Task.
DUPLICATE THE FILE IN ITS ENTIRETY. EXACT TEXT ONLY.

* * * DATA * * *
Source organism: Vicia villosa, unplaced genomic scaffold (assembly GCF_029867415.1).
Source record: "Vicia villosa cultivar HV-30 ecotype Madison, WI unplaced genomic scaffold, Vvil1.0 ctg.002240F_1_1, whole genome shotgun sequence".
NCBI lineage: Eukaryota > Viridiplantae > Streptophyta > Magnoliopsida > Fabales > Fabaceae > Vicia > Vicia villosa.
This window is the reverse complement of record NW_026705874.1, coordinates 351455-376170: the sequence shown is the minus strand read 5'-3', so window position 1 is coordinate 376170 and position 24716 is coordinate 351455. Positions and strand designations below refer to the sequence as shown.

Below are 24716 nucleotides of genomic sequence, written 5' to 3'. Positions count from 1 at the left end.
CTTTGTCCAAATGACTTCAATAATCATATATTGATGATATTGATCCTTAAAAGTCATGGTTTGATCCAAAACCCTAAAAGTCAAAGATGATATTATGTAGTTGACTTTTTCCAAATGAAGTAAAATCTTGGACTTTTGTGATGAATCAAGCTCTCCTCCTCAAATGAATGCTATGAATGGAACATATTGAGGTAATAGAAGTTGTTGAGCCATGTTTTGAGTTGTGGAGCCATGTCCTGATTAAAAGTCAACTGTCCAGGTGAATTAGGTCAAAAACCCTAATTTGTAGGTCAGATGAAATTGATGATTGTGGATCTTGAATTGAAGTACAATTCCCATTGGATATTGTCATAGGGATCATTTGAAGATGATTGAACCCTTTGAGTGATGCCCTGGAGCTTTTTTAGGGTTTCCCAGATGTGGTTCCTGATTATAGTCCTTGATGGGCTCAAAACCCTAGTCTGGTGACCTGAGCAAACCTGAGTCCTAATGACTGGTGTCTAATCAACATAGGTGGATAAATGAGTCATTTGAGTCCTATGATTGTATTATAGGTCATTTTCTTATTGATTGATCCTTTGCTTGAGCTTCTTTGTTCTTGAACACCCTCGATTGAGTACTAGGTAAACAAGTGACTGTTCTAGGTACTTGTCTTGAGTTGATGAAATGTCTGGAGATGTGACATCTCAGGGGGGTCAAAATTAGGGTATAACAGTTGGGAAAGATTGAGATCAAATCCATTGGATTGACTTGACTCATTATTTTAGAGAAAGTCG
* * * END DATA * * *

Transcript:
Source organism: Vicia villosa, unplaced genomic scaffold (assembly GCF_029867415.1).
Source record: "Vicia villosa cultivar HV-30 ecotype Madison, WI unplaced genomic scaffold, Vvil1.0 ctg.002240F_1_1, whole genome shotgun sequence".
NCBI lineage: Eukaryota > Viridiplantae > Streptophyta > Magnoliopsida > Fabales > Fabaceae > Vicia > Vicia villosa.
This window is the reverse complement of record NW_026705874.1, coordinates 351455-376170: the sequence shown is the minus strand read 5'-3', so window position 1 is coordinate 376170 and position 24716 is coordinate 351455. Positions and strand designations below refer to the sequence as shown.

Below are 24716 nucleotides of genomic sequence, written 5' to 3'. Positions count from 1 at the left end.
CTTTGTCCAAATGACTTCAATAATCATATATTGATGATATTGATCCTTAAAAGTCATGGTTTGATCCAAAACCCTAAAAGTCAAAGATGATATTATGTAGTTGACTTTTTCCAAATGAAGTAAAATCTTGGACTTTTGTGATGAATCAAGCTCTCCTCCTCAAATGAATGCTATGAATGGAACATATTGAGGTAATAGAAGTTGTTGAGCCATGTTTTGAGTTGTGGAGCCATGTCCTGATTAAAAGTCAACTGTCCAGGTGAATTAGGTCAAAAACCCTAATTTGTAGGTCAGATGAAATTGATGATTGTGGATCTTGAATTGAAGTACAATTCCCATTGGATATTGTCATAGGGATCATTTGAAGATGATTGAACCCTTTGAGTGATGCCCTGGAGCTTTTTTAGGGTTTCCCAGATGTGGTTCCTGATTATAGTCCTTGATGGGCTCAAAACCCTAGTCTGGTGACCTGAGCAAACCTGAGTCCTAATGACTGGTGTCTAATCAACATAGGTGGATAAATGAGTCATTTGAGTCCTATGATTGTATTATAGGTCATTTTCTTATTGATTGATCCTTTGCTTGAGCTTCTTTGTTCTTGAACACCCTCGATTGAGTACTAGGTAAACAAGTGACTGTTCTAGGTACTTGTCTTGAGTTGATGAAATGTCTGGAGATGTGACATCTCAGGGGGGTCAAAATTAGGGTATAACAGTTGGGAAAGATTGAGATCAAATCCATTGGATTGACTTGACTCATTATTTTAGAGAAAGTCG